Four vulnerabilities discovered in popular infusion pumps, WiFi batteries
Jonathan Greig September 8, 2022

Four vulnerabilities discovered in popular infusion pumps, WiFi batteries

Four vulnerabilities discovered in popular infusion pumps, WiFi batteries

Multiple vulnerabilities have been found in two medical devices produced by billion-dollar healthcare company Baxter International, according to security company Rapid7. 

The issues affect Baxter’s Sigma Spectrum Infusion Pump and the Sigma WiFi battery. According to Rapid7, the infusion pumps are used widely across hospitals in the U.S. and other countries to deliver medication to patients. 

Rapid7 principal Internet of Things researcher Deral Heiland discovered the issues earlier this year and reported them to Baxter on April 20 before working with the company to resolve them. 

The four bugs revolve around the secure decommissioning of Wireless Battery Modules (WBMs). Medical devices typically contain network credentials or other private information that should be removed before a device is transferred to a new user.

Heiland told The Record that the vulnerabilities offer attackers information about the network but none of them can be exploited over the internet or at great distances. Hackers would need to be within at least WiFi range of the affected devices, and in some cases, the attacker would need to have direct, physical access.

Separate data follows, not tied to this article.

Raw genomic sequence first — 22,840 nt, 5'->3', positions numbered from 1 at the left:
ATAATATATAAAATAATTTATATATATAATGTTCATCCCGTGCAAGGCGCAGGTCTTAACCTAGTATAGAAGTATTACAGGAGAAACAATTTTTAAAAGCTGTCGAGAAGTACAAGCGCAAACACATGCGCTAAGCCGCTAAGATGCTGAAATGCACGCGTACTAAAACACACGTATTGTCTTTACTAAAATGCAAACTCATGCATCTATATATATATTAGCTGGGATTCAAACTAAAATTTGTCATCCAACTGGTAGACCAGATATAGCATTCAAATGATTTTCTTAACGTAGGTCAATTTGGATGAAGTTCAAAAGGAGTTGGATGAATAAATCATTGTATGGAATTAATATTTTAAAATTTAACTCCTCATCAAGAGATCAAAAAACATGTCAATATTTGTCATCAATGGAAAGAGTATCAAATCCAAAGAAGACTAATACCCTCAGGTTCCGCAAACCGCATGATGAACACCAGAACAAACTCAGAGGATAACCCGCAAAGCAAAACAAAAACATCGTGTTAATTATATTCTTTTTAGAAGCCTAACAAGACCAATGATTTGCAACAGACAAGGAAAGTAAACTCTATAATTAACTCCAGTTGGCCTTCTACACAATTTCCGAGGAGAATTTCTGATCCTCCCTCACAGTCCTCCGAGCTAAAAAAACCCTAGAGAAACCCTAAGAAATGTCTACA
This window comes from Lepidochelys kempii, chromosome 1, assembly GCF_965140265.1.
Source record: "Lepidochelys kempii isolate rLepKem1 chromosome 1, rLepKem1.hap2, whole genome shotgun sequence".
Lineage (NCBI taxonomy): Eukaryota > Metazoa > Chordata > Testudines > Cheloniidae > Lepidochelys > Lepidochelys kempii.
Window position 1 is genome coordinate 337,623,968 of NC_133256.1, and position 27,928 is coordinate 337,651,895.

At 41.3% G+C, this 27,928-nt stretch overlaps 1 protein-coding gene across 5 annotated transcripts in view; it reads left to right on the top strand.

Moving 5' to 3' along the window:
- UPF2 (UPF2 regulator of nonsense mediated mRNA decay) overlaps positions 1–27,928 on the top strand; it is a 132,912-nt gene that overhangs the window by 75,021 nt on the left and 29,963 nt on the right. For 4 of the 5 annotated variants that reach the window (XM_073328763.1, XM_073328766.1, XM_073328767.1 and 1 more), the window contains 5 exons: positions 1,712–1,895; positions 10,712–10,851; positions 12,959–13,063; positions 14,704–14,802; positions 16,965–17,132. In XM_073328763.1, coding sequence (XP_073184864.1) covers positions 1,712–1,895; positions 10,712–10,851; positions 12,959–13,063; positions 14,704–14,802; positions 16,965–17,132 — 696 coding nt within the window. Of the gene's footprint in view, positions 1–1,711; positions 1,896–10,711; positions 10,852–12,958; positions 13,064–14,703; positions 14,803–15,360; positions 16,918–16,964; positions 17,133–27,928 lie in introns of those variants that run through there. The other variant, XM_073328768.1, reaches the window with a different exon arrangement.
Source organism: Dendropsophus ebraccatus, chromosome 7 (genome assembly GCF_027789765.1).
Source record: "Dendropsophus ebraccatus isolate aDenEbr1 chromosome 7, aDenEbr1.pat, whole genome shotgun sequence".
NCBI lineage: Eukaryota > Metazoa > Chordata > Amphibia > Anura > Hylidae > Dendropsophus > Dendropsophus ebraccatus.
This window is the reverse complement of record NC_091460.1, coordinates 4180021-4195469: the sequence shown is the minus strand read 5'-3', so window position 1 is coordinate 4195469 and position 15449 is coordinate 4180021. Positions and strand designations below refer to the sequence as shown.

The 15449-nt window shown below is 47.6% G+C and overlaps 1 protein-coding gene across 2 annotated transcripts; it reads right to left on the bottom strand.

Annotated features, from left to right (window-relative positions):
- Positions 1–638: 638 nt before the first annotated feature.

“So, while these issues don’t rate as critically high severity, Baxter nonetheless took these findings seriously and worked out mitigations appropriately, putting patient health first,” he said.

“The biggest risk, in my opinion, is that the WiFi/battery unit stores the WiFi credentials (WPA PSK) from the last infusion pump unit it was connected to.”

He added that the the pump’s factory reset feature does not purge the credential data from the WiFi/battery. Were the batteries sold on a secondary market, somebody could extract the data from them.  

Heiland said he confirmed this by purchasing several of the units off eBay and successfully pulling what appears to be valid WPA PSK and SSID data, which could be traced back to a specific medical organization. 

He noted that if an attacker could get network access to a pump unit, they could – with a single unauthenticated packet – cause the unit to redirect all backend system communications to a host they control, allowing for a potential “man-in-the-middle” attack.

A man in the middle attack is when hackers put themselves in between a conversation between users and an application they are using, allowing them to eavesdrop or impersonate one side.

“This could impact accuracy of the pump data being sent for monitoring and recording purposes, and also potentially be used to intercept drug library data updates to the pumps — which could potentially be dangerous. If drug library data is altered this… would cause the pump not to alert the operator if a dangerous setting was made or could prevent the pump from accepting a valid setting, leading to mistakes being made on drug settings,” he said.